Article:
The Seek For Agarikon – Fungi Perfecti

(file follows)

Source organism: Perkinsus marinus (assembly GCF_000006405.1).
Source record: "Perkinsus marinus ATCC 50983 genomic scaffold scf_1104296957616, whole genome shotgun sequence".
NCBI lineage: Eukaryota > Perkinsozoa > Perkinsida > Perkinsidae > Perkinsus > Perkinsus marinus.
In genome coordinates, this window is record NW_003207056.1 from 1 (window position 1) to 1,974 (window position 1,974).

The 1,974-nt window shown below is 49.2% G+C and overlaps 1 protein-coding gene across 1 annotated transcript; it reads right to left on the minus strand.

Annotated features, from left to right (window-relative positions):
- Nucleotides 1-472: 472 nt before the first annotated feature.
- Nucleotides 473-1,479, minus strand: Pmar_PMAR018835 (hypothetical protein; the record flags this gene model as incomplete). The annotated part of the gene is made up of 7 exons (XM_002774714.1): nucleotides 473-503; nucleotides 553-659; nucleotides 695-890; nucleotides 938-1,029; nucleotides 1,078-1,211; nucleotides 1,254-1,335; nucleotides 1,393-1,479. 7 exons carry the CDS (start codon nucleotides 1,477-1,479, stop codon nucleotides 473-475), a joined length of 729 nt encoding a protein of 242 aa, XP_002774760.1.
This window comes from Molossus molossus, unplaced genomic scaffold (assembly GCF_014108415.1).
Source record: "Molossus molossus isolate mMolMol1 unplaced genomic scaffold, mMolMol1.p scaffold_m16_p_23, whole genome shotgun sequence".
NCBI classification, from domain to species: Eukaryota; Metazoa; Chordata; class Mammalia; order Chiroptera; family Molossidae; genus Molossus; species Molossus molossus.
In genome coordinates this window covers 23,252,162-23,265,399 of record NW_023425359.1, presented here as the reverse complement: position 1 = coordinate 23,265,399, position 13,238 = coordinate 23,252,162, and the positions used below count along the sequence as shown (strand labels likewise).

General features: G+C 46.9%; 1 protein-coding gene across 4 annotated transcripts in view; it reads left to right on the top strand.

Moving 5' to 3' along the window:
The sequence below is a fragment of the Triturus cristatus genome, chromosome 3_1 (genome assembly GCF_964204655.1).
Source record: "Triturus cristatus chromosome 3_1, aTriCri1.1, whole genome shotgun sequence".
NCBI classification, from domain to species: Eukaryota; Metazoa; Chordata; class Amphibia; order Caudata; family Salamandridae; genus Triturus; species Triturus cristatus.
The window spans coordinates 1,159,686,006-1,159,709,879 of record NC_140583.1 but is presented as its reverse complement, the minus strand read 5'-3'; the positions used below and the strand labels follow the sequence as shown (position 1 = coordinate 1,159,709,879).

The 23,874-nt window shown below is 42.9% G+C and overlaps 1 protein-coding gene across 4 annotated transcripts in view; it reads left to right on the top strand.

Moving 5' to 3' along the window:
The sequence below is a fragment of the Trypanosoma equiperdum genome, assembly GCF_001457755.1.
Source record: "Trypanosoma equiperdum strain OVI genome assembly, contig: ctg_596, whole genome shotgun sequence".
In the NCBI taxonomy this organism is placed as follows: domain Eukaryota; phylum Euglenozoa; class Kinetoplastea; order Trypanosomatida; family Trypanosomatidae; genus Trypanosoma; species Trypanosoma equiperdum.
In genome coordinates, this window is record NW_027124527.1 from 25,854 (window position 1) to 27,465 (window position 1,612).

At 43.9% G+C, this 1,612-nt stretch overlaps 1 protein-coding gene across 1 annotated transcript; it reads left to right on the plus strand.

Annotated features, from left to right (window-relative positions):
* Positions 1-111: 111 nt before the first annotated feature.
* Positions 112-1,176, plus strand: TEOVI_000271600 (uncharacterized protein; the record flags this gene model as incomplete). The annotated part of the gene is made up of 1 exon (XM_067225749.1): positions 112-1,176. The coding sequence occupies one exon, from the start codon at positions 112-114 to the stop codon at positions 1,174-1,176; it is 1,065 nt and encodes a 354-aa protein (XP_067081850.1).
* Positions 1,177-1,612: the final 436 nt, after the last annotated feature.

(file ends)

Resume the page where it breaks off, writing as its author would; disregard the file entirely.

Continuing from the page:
Ear HumanMy present priority is culturing the fungal residents in previous progress forests. One mushroom species particularly beckons me: Agarikon, Fomitopsis officinalis. It’s on the brink of extinction in Europe, but I have found specimens in the towering old development forests of Canada State and British Columbia. This mushroom has been used medicinally for 1000’s of years, and identified for centuries as “elixirium ad longam vitam” (“elixir of lengthy life”). Fomitopsis officinalis is uncovered to hurricane force winds and tons of of inches of rain per year, and defends itself against legions of parasitizing bacteria and different fungi, but these mushrooms can reside up to seventy five years. What is the secret to Agarikon’s longevity, I wonder. Since people are stricken by many of the identical microbes that harm mushrooms, we’re learning quite a bit from studying Agarikon’s host defenses against pathogens. Having as many Agarikons in culture as possible is necessary, as medical science long ago found that strains differ in their ability to fend in opposition to microbial opponents. Up to now, we’ve remoted 27 strains of Agarikon, after a long time of searching for this elusive species. In August of 2008, we set out on an expedition seeking Agarikon on Canada’s west coast. We chartered The Misty Isles, a motor sailboat, and gathered a crew of area mycologists and research specialists in infectious diseases. After scanning thousands of bushes, the prospects of discovering Agarikon waned. Our intent was to scan the previous growth forests on the shorelines of Desolation Sound, looking by means of binoculars for the characteristic dwelling-snags of Douglas Fir timber the place this uncommon mushroom can reside. Then, with a shout of shock and relief, one in every of our crew exclaimed, “There’s one! We zoomed to shore in a Zodiac inflatable, and scrambled up a bluff to discover a ‘ghost form’ of Agarikon-appropriately named for its white chalk-like look-straddled throughout a branch. What was so unusual about this specimen is that it appeared to have fallen from a spot farther up the tree, landed on its current supporting branch, after which linked to the mom mycelium that had infused the host tree, forming two downward legs. Scaling the tree, I reached out and carefully removed a small fingernail-sized sample of the mushroom tissue. Unfortunately, after much effort in the lab, the tissue did not revive, and so this Agarikon exists only in the wild. Although now dead, the ghost type can persist for many years, whereas the mycelium contained in the tree can dwell much longer. In the future, we plan to return on one other expedition to gather more specimens. Culture as many strains of Agarikon as possible. My mission is to gather. This species’ genomic diversity could possibly be essential for its survival, and possibly ours as properly. To date, Fungi Perfecti has spent countless hours and dollars creating the most important tradition financial institution of this species on this planet. This tradition library stands out as the enduring achievement of my life’s research, reflecting lots of of forays into these dream-like cathedral forests. We and our descendants might profit from this work.
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